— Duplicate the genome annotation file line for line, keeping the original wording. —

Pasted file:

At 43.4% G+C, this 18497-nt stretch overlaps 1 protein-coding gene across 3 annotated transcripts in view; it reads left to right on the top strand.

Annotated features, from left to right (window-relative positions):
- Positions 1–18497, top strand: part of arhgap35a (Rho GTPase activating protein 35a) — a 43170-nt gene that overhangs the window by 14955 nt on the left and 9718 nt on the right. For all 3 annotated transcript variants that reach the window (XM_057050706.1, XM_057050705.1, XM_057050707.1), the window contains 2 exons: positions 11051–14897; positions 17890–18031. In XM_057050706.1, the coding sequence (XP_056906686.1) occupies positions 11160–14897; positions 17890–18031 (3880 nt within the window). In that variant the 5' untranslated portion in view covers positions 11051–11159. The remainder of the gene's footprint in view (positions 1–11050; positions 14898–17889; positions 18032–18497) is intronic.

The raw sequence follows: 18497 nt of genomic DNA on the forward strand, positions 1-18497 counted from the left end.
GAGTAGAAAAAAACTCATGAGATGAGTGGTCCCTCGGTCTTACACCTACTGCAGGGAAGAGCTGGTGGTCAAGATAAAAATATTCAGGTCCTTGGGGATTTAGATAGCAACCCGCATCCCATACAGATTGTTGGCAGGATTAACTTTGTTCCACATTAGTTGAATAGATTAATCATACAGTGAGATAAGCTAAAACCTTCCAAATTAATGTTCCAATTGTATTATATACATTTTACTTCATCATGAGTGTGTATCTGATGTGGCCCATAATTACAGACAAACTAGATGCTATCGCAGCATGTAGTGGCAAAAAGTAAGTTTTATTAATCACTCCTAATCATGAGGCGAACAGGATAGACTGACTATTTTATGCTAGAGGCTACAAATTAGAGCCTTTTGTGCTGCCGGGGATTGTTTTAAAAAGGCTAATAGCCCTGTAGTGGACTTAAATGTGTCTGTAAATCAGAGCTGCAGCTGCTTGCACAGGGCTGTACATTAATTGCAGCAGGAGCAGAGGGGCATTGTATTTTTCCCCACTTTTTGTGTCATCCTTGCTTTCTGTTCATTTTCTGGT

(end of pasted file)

At 43.4% G+C, this 18497-nt stretch overlaps 1 protein-coding gene across 3 annotated transcripts in view; it reads left to right on the top strand.

Annotated features, from left to right (window-relative positions):
- Positions 1–18497, top strand: part of arhgap35a (Rho GTPase activating protein 35a) — a 43170-nt gene that overhangs the window by 14955 nt on the left and 9718 nt on the right. For all 3 annotated transcript variants that reach the window (XM_057050706.1, XM_057050705.1, XM_057050707.1), the window contains 2 exons: positions 11051–14897; positions 17890–18031. In XM_057050706.1, the coding sequence (XP_056906686.1) occupies positions 11160–14897; positions 17890–18031 (3880 nt within the window). In that variant the 5' untranslated portion in view covers positions 11051–11159. The remainder of the gene's footprint in view (positions 1–11050; positions 14898–17889; positions 18032–18497) is intronic.

The raw sequence follows: 18497 nt of genomic DNA on the forward strand, positions 1-18497 counted from the left end.
GAGTAGAAAAAAACTCATGAGATGAGTGGTCCCTCGGTCTTACACCTACTGCAGGGAAGAGCTGGTGGTCAAGATAAAAATATTCAGGTCCTTGGGGATTTAGATAGCAACCCGCATCCCATACAGATTGTTGGCAGGATTAACTTTGTTCCACATTAGTTGAATAGATTAATCATACAGTGAGATAAGCTAAAACCTTCCAAATTAATGTTCCAATTGTATTATATACATTTTACTTCATCATGAGTGTGTATCTGATGTGGCCCATAATTACAGACAAACTAGATGCTATCGCAGCATGTAGTGGCAAAAAGTAAGTTTTATTAATCACTCCTAATCATGAGGCGAACAGGATAGACTGACTATTTTATGCTAGAGGCTACAAATTAGAGCCTTTTGTGCTGCCGGGGATTGTTTTAAAAAGGCTAATAGCCCTGTAGTGGACTTAAATGTGTCTGTAAATCAGAGCTGCAGCTGCTTGCACAGGGCTGTACATTAATTGCAGCAGGAGCAGAGGGGCATTGTATTTTTCCCCACTTTTTGTGTCATCCTTGCTTTCTGTTCATTTTCTGGT